Follow him on Twitter @anasglobal and view his 2013 TED Talk ‘How I Named, Shamed & Jailed’ at http://www.ted.com/talks/anas_aremeyaw_anas_how_i_named_shamed_and_jailed

 

By Jermaine Bamfo (@Dr_Jabz27)

Helping Them Win The First Fight Of Their Lives

The most dangerous day in a child’s life is the day that they are born.

Each year, more than one million babies die on the day of their birth. 98% of these deaths occur in the developing world.

Infant-Mortality-5-300x300

With stats like that, you can understand that babies are fighting against the tide from the minute they emerge into the word. Kicking, screaming, they put everything they have into taking that first gasp of air and inflating those preciously vulnerable lungs. Their senses are wildly overwhelmed by the symphony of bright lights  and dazzling sounds of the outer world for the first time. Their skin crackles against the bite of cold which makes a change from the months they spent in their mother’s warmth. They are outside the protection of their mother.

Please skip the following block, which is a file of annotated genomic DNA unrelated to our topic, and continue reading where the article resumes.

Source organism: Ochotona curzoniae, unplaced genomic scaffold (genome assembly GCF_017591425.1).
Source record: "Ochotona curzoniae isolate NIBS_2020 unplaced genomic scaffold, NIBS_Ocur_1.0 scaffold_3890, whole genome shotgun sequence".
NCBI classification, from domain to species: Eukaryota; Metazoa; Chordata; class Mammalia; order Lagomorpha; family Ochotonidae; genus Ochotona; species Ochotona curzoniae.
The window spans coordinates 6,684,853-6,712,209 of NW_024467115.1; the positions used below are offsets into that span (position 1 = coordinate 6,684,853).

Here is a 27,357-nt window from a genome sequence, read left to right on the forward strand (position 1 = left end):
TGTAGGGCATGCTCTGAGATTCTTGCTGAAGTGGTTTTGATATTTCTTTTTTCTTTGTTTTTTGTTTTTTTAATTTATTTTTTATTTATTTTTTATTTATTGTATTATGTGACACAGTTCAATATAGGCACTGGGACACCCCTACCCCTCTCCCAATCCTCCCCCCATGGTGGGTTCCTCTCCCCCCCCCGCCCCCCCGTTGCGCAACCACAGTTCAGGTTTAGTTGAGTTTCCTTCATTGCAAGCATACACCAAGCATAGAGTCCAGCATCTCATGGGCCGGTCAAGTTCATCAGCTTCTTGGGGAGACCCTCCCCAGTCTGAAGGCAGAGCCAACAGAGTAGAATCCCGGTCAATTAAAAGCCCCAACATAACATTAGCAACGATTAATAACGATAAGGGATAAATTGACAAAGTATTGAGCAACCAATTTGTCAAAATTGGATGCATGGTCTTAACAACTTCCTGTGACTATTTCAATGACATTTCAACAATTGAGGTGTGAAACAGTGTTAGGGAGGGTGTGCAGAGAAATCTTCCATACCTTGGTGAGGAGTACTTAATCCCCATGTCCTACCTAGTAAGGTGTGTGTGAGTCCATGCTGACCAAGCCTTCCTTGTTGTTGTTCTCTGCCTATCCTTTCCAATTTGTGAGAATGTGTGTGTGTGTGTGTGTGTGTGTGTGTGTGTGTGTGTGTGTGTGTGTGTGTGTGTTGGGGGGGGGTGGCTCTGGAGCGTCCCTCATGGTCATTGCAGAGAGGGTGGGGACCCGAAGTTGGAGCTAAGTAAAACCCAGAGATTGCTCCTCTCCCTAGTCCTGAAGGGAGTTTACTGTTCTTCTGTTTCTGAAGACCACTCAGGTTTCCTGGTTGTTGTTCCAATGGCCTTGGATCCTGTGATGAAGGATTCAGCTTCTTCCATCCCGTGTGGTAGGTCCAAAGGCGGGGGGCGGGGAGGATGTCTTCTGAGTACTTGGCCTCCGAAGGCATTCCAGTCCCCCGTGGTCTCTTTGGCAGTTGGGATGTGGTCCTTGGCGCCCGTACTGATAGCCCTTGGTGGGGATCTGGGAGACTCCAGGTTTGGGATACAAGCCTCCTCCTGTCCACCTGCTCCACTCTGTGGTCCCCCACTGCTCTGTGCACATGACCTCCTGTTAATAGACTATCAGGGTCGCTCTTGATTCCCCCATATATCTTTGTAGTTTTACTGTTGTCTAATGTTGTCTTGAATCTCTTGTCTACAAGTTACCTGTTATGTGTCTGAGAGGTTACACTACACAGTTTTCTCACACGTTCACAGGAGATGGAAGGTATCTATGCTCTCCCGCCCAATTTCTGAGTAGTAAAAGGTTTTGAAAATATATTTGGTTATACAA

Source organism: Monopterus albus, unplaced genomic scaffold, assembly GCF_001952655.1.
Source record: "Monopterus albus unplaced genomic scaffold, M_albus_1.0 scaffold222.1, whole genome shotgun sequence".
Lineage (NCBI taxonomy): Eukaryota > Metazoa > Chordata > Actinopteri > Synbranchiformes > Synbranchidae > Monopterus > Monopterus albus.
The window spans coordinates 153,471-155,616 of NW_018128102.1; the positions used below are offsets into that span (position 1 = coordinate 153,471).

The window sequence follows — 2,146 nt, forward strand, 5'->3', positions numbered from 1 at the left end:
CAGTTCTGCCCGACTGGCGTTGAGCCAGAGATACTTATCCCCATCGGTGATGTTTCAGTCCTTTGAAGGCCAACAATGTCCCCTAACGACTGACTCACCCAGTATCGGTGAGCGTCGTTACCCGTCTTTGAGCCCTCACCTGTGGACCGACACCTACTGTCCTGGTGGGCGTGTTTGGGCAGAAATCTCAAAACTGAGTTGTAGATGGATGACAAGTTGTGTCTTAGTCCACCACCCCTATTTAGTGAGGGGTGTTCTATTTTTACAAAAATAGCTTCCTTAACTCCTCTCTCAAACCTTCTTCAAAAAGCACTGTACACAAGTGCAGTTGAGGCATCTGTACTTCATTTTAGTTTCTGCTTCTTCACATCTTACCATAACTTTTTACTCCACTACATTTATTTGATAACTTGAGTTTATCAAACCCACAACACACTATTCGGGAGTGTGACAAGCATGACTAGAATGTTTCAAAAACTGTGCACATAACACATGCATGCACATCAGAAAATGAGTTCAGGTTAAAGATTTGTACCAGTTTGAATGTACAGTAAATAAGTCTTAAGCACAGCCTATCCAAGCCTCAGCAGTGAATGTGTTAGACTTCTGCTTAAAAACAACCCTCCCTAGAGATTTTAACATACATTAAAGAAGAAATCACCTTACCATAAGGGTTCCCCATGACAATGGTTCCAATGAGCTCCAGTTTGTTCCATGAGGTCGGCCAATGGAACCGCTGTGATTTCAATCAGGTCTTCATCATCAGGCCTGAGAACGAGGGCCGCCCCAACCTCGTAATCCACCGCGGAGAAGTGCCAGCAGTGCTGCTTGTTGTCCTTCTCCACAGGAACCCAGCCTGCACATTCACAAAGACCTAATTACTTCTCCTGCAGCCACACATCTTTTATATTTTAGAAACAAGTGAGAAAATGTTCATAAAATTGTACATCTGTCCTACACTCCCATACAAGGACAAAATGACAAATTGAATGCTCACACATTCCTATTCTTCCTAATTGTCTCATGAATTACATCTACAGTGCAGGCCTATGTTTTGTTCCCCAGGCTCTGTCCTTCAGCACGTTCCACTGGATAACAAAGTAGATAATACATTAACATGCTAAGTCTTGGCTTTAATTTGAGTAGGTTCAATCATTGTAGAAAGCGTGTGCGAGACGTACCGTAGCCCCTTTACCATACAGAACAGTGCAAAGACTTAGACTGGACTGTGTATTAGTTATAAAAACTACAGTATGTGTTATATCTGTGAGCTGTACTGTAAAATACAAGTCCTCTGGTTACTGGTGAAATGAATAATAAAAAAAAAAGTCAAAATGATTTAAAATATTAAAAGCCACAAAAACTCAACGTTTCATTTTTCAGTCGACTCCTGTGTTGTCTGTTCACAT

The survival cord broken.

The battle has begun.

 

This is not an easy process, regardless of where a baby is born. This makes it even more crucial that babies are given the tools they need, and the environment they require, to survive. For an unfortunate reality is that in Ghana and many other countries in the world, some babies need more of a helping hand in those first few minutes, hours, days and weeks…just to come out of that fight alive.

Infant mortality is the number of deaths between birth and babies exactly 1 year of age, expressed per 1000 live births. The Ghana infant mortality rate in 2014 according to the CIA World Factbook was 38.5. That works out at approximately one death of a baby in Ghana under the age of one every 15 minutes.

 

Infant-Mortality-6-300x300Every. 15. Minutes.